Friday, 19 June 2015

LED GU10 Lamp repair!

About 2 years ago, I replaced the 35 watt halogen spotlights in my lounge with some nice warm-white LED equivalents. They weren't a lot of money, and represent a saving of 31 watts per lamp. There are 21 in my lounge, so a total saving of 651 watts! The light output is pleasant too, warmer than the halogen. They are also fairly good on the RFI front. There's a little on the medium wave and long wave bands, but HF and VHF seem immune.

I've had a couple fail, but I'd got some spares, so I simply replaced them. I kept the bad ones, as I had to disassemble them to see if they were repairable! I hate landfill!

The failure mode is either no light, dim light or flickering (usually before going off completely)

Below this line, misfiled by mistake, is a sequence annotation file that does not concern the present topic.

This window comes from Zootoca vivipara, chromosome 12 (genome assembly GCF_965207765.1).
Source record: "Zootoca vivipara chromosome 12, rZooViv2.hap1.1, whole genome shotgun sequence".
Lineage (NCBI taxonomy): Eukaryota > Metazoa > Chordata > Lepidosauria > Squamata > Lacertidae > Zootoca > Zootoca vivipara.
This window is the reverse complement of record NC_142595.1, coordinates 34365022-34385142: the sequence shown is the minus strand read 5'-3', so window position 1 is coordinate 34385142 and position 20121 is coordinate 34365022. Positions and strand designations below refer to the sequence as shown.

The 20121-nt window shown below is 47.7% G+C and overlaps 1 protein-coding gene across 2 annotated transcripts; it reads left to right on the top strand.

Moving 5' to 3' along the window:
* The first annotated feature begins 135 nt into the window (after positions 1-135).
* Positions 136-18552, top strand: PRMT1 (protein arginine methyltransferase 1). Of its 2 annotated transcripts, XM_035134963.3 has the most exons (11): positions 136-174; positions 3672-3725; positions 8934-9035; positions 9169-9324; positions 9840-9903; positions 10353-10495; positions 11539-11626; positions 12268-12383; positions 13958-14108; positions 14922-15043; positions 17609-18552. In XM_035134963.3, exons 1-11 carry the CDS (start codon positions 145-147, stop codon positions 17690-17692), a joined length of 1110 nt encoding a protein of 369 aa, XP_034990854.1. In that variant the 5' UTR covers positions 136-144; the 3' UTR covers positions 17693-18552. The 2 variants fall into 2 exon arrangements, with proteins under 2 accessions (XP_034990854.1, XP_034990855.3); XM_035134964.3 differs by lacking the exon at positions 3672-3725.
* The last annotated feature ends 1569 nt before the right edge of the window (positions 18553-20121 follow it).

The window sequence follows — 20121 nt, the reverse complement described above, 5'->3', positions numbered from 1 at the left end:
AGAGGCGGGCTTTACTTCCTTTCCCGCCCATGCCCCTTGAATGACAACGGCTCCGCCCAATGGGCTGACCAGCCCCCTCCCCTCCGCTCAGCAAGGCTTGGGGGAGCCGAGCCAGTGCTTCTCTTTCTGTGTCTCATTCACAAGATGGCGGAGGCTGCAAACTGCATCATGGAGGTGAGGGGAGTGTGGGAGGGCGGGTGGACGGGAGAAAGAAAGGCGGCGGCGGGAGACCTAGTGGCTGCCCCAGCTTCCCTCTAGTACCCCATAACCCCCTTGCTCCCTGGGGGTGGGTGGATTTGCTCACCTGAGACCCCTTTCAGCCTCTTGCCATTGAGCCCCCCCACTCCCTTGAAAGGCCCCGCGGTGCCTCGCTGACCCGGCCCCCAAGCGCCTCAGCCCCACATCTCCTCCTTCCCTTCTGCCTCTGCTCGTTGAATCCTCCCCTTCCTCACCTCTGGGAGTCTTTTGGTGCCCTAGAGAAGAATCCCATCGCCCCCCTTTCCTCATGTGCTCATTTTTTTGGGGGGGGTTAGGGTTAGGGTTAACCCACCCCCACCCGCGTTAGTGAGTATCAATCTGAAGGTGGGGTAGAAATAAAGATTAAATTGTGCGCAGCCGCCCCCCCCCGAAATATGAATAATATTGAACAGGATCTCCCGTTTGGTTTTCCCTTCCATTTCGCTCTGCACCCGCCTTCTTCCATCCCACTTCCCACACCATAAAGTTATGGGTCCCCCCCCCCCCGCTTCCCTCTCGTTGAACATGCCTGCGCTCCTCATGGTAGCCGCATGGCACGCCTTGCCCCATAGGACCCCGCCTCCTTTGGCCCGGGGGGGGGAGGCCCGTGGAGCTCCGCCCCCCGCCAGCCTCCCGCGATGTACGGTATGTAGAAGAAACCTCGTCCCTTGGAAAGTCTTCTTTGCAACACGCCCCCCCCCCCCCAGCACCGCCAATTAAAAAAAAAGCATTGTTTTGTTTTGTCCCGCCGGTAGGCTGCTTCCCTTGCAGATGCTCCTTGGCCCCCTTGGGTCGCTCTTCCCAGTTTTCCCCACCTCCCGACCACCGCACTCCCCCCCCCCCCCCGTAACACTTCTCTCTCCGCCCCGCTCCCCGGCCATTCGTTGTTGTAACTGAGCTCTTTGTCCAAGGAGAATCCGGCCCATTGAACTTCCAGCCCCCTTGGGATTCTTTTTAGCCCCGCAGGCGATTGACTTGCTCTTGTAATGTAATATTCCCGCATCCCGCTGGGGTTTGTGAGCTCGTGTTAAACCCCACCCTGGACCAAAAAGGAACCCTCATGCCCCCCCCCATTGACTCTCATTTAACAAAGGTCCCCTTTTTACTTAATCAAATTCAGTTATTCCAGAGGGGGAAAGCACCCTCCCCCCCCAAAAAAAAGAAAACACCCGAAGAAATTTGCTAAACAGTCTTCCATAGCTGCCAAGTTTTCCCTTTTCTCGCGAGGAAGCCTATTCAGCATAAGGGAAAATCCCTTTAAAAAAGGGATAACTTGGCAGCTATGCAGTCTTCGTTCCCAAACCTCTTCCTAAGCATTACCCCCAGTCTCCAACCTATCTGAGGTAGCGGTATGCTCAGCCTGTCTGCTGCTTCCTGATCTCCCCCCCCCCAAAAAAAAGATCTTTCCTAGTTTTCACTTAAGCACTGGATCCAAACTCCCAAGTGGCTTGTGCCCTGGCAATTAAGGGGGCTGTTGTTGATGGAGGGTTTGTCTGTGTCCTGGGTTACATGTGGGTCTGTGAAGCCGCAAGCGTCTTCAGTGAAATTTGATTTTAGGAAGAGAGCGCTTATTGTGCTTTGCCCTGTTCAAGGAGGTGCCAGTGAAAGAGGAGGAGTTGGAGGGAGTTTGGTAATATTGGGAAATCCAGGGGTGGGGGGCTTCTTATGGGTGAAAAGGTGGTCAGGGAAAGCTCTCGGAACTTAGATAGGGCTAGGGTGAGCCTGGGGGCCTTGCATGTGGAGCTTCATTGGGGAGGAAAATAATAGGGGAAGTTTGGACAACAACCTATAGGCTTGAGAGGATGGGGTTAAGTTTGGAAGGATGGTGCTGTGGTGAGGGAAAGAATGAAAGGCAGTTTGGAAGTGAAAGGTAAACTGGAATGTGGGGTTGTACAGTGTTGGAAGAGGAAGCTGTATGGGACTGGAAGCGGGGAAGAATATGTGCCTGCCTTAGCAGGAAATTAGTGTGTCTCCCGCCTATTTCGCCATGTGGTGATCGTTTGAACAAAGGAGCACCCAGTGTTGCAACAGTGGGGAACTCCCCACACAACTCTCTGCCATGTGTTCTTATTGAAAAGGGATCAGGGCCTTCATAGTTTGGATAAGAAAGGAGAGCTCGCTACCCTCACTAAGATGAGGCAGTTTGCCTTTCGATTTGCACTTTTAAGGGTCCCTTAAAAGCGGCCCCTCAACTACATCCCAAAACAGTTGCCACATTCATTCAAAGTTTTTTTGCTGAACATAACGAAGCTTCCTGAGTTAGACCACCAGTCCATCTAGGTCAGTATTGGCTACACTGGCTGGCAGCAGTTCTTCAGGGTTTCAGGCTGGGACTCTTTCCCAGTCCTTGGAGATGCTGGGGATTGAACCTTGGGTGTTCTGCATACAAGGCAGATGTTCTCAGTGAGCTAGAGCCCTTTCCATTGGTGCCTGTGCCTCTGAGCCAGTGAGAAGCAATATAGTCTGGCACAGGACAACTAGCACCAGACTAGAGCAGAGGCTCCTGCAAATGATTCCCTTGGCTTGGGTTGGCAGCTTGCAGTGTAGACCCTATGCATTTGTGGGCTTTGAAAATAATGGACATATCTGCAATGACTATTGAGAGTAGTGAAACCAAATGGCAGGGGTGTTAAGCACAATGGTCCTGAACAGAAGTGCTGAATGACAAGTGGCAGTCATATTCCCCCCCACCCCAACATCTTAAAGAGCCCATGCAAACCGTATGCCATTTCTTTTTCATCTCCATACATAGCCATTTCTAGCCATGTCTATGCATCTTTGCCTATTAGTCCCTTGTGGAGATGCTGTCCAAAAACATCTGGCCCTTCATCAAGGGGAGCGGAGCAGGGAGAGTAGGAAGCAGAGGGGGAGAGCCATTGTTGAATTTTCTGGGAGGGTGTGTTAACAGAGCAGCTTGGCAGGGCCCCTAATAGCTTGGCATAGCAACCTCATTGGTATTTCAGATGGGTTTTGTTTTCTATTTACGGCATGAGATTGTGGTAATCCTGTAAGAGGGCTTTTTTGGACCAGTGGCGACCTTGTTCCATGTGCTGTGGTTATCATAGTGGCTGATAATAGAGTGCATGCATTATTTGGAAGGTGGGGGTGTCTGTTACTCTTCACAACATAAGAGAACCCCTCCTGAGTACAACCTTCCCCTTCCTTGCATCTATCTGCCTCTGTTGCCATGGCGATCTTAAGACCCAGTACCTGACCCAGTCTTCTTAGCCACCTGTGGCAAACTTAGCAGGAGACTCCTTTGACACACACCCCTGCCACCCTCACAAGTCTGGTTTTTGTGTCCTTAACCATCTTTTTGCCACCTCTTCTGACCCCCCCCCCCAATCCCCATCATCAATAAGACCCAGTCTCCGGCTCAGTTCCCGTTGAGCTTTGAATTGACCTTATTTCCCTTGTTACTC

In each lamp there are 3 LEDs in series, and a nice constant current switching converter.

In all of the failures so far, the failure has been down to one of the LEDs going open circuit.

Repair is easy, using a current limited power supply, check each LED. The duff one reveals itself easily.

Removing the surface mount LED is easy enough, and it has a heatsink area on it's base. I removed a known good LED from on of the earlier faulty lamps, and replaced it, noting to check polarity, and adding a small dab of heatsink compound to the back of the LED.

The PCB on which the LED mounts to has a small copper area, which, in turn, forms a heatsink area with the aluminium body of the lamp. Ensure the LED is mounted so it's heatsink area is in good contact with the board, and, in turn , ensure the board has enough heatsink compound, and is seated tightly against the aluminium heatsink. On my lamps, the contact pressure is achieved by the lens clamping the board and LEDs together.

Note when soldering (or desoldering) a good LED, speed is of the essence. These devices are easily destroyed by heat. This is most likely the cause of the original failure.

Lamp showing two LEDs missing, the board and the aluminium heat sink.